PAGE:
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A $3 million book with 8 readers? The impact of donor-driven research

One of aid donors’ less discussed activities is financing research. The Global Development Network (GDN) is probably the best known effort, a World Bank-sponsored effort to promote development research by researchers in the developing world, founded in December 1999, with an annual budget now of over $9 million (roughly the same as the entire annual budget for all National Science Foundation (NSF) funding of all economics research). In GDN’s own words, it exists to “promote research excellence in developing countries.” It has attracted contributions also from many bilateral aid agencies and from the Gates Foundation. (Meanwhile, scholarship programs for Africans and individuals from other under-represented regions to achieve their own academic success are chronically under-funded.)

How excellent is GDN research? It is difficult to measure, but there are two common measures of research quality in academia (which affect big things like tenure decisions, as in “publish or perish”): publication in peer-reviewed journals and citations by other publications. Because it takes a while to accumulate citations and publications, we thought we would look at papers and books produced in the early years of the GDN and see what happened with subsequent publications and citations.

Surprisingly, GDN was unable to provide us with a list of publications that had resulted from GDN-sponsored research, nor did any of several outside evaluations put together such a list. So we unleashed Aid Watch’s crack one-woman investigative team, who assembled the record on publications and citations from two types of GDN outputs: (1) the GDN’s first Global Research Project “Explaining Growth”, and (2) papers that won Global Development Awards & Medals Competitions from GDN during the three years 2000-2002.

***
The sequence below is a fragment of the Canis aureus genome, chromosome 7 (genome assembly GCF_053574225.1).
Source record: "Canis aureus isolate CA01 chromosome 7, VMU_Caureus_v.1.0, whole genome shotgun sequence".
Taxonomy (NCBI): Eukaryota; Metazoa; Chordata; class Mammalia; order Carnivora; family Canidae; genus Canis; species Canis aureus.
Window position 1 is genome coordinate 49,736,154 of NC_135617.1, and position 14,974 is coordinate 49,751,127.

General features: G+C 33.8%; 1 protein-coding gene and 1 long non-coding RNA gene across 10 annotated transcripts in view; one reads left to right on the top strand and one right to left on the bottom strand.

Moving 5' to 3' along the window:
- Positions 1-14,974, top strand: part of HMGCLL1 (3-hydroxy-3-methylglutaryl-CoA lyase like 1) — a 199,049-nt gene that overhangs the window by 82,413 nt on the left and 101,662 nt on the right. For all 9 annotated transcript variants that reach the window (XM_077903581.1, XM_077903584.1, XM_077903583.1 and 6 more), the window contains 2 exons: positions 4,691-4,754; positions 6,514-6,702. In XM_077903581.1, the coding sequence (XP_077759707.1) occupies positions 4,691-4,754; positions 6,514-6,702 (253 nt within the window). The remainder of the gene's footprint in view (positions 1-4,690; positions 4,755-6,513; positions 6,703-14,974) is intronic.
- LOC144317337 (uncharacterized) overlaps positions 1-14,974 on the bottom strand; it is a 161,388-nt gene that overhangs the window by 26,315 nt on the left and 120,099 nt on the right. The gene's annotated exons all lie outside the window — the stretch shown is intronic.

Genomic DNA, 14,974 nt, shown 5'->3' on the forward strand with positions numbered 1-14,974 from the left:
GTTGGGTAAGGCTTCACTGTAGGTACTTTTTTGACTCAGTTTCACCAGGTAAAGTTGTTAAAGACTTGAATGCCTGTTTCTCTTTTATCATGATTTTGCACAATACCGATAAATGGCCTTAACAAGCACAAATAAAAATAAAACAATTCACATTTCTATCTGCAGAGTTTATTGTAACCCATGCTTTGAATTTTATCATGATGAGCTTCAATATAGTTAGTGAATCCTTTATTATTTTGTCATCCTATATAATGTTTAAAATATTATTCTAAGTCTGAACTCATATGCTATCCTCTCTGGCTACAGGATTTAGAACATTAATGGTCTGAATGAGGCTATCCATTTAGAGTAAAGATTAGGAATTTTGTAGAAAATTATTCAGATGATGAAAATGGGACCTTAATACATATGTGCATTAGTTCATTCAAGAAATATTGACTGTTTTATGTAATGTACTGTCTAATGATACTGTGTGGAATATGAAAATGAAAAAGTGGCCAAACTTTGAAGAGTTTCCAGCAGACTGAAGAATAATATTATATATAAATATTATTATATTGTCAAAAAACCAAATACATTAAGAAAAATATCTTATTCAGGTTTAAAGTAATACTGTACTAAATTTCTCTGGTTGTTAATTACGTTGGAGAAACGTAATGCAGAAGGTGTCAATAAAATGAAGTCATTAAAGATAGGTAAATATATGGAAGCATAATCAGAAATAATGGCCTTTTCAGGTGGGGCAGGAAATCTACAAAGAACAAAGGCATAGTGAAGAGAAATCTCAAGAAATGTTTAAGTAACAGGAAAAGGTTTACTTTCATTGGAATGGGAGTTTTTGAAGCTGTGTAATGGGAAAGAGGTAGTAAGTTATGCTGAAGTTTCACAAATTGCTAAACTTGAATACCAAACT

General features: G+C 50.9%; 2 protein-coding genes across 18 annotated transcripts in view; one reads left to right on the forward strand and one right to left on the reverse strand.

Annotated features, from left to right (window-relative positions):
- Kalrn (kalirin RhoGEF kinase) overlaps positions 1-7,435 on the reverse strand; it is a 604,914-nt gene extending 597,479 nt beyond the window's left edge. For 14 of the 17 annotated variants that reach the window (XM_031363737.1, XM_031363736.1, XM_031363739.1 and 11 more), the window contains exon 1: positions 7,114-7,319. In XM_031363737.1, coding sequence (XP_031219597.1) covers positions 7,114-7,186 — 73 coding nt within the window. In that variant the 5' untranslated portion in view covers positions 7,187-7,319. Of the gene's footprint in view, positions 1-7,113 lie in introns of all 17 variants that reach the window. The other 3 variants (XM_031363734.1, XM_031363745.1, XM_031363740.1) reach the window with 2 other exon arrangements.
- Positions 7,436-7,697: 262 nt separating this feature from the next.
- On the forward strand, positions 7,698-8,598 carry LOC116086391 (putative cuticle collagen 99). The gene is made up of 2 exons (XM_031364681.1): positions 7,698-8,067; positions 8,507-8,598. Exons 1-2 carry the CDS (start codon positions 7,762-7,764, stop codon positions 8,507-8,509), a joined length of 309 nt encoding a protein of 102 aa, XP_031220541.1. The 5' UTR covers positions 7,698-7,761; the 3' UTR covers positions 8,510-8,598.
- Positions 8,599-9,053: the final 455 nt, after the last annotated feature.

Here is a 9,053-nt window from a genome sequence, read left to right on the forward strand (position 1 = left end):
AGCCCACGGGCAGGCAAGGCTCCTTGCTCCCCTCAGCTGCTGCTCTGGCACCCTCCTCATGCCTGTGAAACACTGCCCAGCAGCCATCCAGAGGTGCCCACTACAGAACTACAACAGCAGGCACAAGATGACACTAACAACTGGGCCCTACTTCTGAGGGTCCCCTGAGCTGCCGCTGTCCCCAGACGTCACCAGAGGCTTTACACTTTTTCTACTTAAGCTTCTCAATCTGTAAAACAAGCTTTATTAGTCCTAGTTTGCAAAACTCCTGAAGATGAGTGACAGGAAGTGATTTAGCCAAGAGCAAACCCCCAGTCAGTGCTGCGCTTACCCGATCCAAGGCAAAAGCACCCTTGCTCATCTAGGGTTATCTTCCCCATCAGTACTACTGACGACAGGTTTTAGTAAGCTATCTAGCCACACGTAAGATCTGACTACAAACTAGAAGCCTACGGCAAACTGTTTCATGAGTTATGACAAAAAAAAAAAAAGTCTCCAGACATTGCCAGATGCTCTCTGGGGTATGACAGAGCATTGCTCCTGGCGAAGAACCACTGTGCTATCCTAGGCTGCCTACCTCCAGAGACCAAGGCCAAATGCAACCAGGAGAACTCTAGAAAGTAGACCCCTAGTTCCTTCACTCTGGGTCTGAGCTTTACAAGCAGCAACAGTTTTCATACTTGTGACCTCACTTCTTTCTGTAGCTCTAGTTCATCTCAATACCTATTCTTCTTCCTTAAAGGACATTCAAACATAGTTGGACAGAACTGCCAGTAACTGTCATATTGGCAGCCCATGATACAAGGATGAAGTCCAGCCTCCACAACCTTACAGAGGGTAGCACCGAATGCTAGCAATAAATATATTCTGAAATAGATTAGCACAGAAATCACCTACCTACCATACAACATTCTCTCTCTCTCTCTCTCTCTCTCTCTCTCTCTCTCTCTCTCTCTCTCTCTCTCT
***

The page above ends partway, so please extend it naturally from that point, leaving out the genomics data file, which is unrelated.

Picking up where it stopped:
The Explaining Growth project involved over 200 researchers from 2000 to 2005. Its 2002-2003 budget was $3 million. The publications from this project are a direct measure of GDN impact in this effort, since these publications would not have happened otherwise. The main publication was the 2003 book, also called Explaining Growth, which as of June 14, 2009 in Google Scholar had gotten 8 citations. There were other later books on explaining growth in the Commonwealth of Independent States (6 citations), Latin America (5 citations), South Asia (6 citations), and the Middle East (1 citation) – curiously, there was no book on Africa. The editors of these volumes typically had distinguished academic careers outside of GDN, with many more citations for their personal publications.

There were 51 papers that won Global Development Awards & Medals from 2000-2002, resulting from a competition involving $1 million and about 2000 researchers. We chose to focus on these to make the number of publications manageable to follow, and to focus on the “cream of the crop.” This procedure is biased towards finding the highest quality publications. It also establishes only an upper bound on the GDN impact from this set of papers, since journal publication may have happened anyway. We tracked all 51 papers and found that they resulted in 5 tenure-quality journal publications (publication in a top general interest journal or field journal). Four of the five publications were by Latin American economists, a group that had already achieved plenty of academic success before GDN came along.

Why was there so little academic success that seemed to result from GDN efforts? Perhaps a decision taken early on was partly to blame. As a 2004 World Bank evaluation put it:

One model was to promote open competition among various institutions, with funding going to the most qualified institutions that had submitted research proposals. A second model centered on pre-selected institutions within regions, which would serve as regional hubs and nominate members to the board. The second model prevailed.

Translation: they had to decide on competition by merit vs. research bureaucracy and they chose bureaucracy. As the GDN results illustrate, academic research cannot be planned by bureaucrats.